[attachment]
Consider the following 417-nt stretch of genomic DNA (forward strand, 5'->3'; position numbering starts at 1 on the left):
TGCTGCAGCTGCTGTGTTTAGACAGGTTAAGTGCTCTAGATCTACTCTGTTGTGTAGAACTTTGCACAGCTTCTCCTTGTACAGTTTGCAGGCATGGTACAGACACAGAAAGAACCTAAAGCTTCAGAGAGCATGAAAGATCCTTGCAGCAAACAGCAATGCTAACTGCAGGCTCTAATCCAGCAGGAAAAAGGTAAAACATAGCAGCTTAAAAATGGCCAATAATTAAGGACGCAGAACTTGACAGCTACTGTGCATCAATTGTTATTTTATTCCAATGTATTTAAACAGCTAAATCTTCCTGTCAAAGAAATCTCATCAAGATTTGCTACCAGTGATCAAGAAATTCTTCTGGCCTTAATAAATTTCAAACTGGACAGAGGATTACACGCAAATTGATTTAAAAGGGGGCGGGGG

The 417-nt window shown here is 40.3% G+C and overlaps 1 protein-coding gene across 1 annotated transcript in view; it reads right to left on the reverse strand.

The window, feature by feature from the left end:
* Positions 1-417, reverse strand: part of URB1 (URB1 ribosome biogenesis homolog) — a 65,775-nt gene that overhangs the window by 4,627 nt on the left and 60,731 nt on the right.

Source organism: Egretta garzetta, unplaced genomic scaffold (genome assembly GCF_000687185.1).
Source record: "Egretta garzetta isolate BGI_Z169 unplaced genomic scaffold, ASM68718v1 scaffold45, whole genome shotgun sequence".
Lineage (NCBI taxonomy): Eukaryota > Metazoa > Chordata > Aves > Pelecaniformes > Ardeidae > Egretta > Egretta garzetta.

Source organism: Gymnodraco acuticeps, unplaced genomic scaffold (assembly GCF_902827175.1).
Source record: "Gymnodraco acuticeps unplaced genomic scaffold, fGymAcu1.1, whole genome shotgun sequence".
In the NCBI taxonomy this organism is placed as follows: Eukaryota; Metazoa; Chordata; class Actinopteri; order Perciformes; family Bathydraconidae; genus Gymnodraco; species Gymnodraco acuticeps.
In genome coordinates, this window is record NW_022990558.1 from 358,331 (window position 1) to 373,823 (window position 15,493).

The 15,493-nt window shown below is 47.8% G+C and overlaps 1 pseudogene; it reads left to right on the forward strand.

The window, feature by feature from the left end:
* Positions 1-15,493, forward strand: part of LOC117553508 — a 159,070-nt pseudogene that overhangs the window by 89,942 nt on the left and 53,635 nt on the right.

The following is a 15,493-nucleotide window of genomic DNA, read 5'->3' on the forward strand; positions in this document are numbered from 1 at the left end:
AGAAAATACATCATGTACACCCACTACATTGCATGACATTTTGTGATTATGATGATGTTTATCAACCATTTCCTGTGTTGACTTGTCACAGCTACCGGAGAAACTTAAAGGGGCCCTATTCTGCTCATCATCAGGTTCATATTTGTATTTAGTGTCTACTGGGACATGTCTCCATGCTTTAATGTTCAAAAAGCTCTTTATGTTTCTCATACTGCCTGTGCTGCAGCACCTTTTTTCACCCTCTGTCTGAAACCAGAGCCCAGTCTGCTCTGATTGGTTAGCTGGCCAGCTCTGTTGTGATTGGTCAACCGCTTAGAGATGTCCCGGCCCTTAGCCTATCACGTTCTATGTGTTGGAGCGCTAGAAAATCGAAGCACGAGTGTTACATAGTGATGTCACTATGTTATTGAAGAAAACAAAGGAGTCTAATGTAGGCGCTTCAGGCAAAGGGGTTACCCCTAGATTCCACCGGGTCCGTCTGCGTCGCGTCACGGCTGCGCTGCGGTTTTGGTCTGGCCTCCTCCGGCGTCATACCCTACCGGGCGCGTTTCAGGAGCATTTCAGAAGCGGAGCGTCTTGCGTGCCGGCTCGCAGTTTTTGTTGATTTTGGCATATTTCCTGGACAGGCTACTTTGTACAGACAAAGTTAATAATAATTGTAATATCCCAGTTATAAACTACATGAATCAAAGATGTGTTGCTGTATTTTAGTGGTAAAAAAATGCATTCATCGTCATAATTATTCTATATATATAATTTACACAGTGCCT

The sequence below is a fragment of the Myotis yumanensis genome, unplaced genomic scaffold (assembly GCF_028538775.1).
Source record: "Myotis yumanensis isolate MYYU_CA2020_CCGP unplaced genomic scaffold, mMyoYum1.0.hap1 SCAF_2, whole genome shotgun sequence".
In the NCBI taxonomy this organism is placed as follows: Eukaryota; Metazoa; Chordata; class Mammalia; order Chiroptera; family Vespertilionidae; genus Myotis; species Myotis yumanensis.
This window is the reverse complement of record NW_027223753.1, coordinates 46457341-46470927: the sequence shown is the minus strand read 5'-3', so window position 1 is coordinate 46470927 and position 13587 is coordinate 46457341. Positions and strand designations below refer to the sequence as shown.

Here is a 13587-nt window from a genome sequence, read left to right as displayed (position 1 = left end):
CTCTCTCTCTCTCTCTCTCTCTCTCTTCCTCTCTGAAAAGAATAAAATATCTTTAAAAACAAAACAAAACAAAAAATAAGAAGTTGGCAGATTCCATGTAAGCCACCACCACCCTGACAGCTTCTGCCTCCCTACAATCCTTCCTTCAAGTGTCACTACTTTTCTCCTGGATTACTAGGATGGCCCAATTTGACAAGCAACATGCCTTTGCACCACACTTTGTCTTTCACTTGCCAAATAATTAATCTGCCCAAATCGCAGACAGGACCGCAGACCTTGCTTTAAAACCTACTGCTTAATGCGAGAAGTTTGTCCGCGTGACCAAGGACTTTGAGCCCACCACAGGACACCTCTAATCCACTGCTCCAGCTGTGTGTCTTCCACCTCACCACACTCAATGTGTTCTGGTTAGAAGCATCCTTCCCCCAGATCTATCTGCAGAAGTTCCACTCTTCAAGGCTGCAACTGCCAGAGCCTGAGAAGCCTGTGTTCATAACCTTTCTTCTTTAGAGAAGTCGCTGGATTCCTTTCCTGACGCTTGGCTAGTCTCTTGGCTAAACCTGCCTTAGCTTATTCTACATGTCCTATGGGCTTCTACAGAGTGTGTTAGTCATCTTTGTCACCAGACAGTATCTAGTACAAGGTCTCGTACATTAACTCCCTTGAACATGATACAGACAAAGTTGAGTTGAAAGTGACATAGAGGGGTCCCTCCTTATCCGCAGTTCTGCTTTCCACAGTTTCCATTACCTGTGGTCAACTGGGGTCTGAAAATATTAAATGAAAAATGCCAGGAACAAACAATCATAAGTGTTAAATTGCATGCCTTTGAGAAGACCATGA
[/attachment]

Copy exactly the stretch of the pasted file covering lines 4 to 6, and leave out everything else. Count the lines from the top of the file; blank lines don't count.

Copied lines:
The window, feature by feature from the left end:
* Positions 1-417, reverse strand: part of URB1 (URB1 ribosome biogenesis homolog) — a 65,775-nt gene that overhangs the window by 4,627 nt on the left and 60,731 nt on the right.

Source organism: Egretta garzetta, unplaced genomic scaffold (genome assembly GCF_000687185.1).